> tk_set "foo" $ tk_set "bar" "yes";
> map tk_get ["foo","bar"];

Conversions Between Pure and Tcl Values

As far as pure-tk is concerned, all Tcl values are strings (in fact, that’s just what they are at the Tcl language level, although the Tcl interpreter uses more elaborate representations of objects such as lists internally). There are no automatic conversions of any kind. Thus, the arguments passed to a Pure callback and the result returned by tk are simply strings in Pure land. The same holds for the tk_set and tk_get functions.

However, there are a few helper functions which can be used to convert between Tcl and Pure data. First, the following operations convert Pure lists to corresponding Tcl lists and vice versa:

tk_join xs
tk_split s

convert between Pure and Tcl lists

> tk_join ["0","1.0","Hello, world!"];
"0 1.0 {Hello, world!}"
> tk_split ans;
["0","1.0","Hello, world!"]

The tk_str and tk_val operations work in a similar fashion, but they also do automatic conversions for numeric values (ints, bigints and doubles):

tk_str xs
tk_val s

convert between Pure and Tcl values with numeric conversions

> tk_str [0,1.0,"Hello, world!"];
"0 1.0 {Hello, world!}"
> tk_val ans;
[0,1.0,"Hello, world!"]

In addition, these operations also convert single atomic values:

> tk_str 1.0;
> tk_val ans;

Tips and Tricks

Here are a few other things that are worth keeping in mind when working with pure-tk.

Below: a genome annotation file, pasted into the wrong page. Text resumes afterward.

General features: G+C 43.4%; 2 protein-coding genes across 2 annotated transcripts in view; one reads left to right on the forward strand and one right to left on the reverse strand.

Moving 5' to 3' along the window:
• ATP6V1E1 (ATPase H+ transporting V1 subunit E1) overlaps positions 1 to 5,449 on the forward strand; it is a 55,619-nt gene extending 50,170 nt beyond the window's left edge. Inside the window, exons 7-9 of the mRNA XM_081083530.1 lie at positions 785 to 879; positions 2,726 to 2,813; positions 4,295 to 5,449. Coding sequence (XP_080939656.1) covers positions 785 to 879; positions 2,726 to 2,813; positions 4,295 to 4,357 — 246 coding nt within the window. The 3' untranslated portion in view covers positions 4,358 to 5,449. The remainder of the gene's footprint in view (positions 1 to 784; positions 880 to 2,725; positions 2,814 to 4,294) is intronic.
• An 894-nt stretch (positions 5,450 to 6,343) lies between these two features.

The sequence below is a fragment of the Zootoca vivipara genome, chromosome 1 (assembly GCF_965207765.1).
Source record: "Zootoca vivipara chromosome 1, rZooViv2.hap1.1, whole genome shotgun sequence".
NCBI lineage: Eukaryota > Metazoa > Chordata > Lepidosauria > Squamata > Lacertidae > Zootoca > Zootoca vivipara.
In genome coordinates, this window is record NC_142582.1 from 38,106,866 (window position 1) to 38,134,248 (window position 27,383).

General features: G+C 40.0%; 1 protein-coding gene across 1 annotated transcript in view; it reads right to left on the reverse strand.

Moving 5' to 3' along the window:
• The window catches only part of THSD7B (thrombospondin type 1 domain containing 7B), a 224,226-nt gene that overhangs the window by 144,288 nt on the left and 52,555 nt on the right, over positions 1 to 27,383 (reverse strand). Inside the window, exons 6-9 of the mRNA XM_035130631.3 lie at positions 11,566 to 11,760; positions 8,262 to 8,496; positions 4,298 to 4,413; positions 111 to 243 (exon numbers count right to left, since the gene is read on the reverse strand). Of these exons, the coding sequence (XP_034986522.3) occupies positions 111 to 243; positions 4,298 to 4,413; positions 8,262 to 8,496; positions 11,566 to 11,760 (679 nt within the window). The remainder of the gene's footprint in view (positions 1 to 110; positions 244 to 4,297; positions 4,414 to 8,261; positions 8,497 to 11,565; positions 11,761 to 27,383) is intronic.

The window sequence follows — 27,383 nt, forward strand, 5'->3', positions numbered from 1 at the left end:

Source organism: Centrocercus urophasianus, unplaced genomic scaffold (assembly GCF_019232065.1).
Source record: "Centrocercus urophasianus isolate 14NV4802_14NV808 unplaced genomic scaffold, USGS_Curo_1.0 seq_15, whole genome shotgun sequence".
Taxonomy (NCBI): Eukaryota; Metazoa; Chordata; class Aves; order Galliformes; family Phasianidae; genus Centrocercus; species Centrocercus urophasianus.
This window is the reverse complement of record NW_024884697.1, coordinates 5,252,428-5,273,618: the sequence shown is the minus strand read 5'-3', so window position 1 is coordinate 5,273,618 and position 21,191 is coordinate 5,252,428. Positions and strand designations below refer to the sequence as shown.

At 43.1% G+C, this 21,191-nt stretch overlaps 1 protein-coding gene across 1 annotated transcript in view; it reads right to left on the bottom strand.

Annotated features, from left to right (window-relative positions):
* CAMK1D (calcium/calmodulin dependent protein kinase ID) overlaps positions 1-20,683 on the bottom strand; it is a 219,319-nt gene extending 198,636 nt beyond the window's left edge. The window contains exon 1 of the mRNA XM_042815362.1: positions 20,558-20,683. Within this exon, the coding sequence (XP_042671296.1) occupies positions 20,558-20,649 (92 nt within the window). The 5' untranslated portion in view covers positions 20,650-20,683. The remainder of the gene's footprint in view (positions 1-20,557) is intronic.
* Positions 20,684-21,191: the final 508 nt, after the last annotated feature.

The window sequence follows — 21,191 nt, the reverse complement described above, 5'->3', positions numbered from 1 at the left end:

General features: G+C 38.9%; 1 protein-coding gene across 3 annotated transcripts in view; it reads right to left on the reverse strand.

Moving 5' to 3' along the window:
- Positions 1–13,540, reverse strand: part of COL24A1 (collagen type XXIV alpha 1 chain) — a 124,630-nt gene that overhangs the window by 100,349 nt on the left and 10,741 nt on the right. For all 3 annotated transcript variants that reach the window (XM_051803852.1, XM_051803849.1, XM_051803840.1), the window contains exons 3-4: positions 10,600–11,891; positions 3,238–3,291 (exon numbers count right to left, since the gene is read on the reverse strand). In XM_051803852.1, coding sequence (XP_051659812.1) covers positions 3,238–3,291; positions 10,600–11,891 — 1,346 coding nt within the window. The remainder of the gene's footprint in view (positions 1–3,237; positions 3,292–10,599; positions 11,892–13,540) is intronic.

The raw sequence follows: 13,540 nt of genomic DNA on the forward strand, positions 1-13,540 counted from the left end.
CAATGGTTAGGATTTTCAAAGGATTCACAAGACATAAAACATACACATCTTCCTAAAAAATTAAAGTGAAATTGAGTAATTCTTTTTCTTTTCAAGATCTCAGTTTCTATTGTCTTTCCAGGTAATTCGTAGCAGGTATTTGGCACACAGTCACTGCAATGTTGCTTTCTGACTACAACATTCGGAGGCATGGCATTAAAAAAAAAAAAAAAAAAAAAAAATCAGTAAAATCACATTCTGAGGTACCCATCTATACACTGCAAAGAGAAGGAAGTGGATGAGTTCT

• Errors in Tcl/Tk commands can be handled by giving an appropriate definition of the tk_error function, which is invoked with an error message as its single argument. For instance, the following implementation of tk_error throws an exception:

    tk_error msg = throw msg;

    If no definition for this function is provided, then errors cause a literal tk_error msg expression to be returned as the result of the tk function. You can then check for such results and take an appropriate action.

  • The Tcl interpreter, when started, displays a default main window, which is required by most Tk applications. If this is not desired (e.g., if only the basic Tcl commands are needed), you can hide this window using a tk "wm withdraw ." command. To redisplay the window when it is needed, use the tk "wm deiconify ." command. It is also common practice to use wm withdraw and wm deiconify while creating the widgets of an application, in order to reduce “flickering”.

  • Instead of calling tk_main, you can also code your own main loop in Pure as follows:

    main = do_something $$ main if tk_ready;
         = () otherwise;

    Note that the tk_ready function checks whether the Tcl interpreter is still up and running, after processing any pending events in the interpreter. This setup allows you to do your own custom idle processing in Pure while the application is running. However, you have to be careful that your do_something routine runs neither too short nor too long (a few milliseconds should usually be ok). Otherwise your main loop may turn into a busy loop and/or the GUI may become very sluggish and unresponsive. Thus it’s usually better to just call tk_main and do any necessary background processing using the Tcl interpreter’s own facilities (e.g., by setting up a Pure callback with the Tcl after command).